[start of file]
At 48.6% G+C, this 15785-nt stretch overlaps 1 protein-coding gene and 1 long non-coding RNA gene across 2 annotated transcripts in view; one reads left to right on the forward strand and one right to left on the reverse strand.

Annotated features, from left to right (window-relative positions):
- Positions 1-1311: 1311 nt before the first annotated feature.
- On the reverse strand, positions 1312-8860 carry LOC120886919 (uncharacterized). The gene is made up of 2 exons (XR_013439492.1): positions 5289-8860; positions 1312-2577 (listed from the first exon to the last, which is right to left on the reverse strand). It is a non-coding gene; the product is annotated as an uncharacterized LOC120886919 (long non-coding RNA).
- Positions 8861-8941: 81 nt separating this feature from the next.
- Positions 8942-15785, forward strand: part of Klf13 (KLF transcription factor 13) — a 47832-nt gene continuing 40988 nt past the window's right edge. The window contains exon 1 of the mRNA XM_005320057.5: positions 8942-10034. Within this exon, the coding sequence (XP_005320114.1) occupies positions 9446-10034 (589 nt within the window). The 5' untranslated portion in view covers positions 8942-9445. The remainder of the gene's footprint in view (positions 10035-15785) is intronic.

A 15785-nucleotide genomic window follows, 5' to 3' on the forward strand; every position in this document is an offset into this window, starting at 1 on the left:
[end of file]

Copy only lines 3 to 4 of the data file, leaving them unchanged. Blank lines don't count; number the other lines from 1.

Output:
- Positions 1-1311: 1311 nt before the first annotated feature.
- On the reverse strand, positions 1312-8860 carry LOC120886919 (uncharacterized). The gene is made up of 2 exons (XR_013439492.1): positions 5289-8860; positions 1312-2577 (listed from the first exon to the last, which is right to left on the reverse strand). It is a non-coding gene; the product is annotated as an uncharacterized LOC120886919 (long non-coding RNA).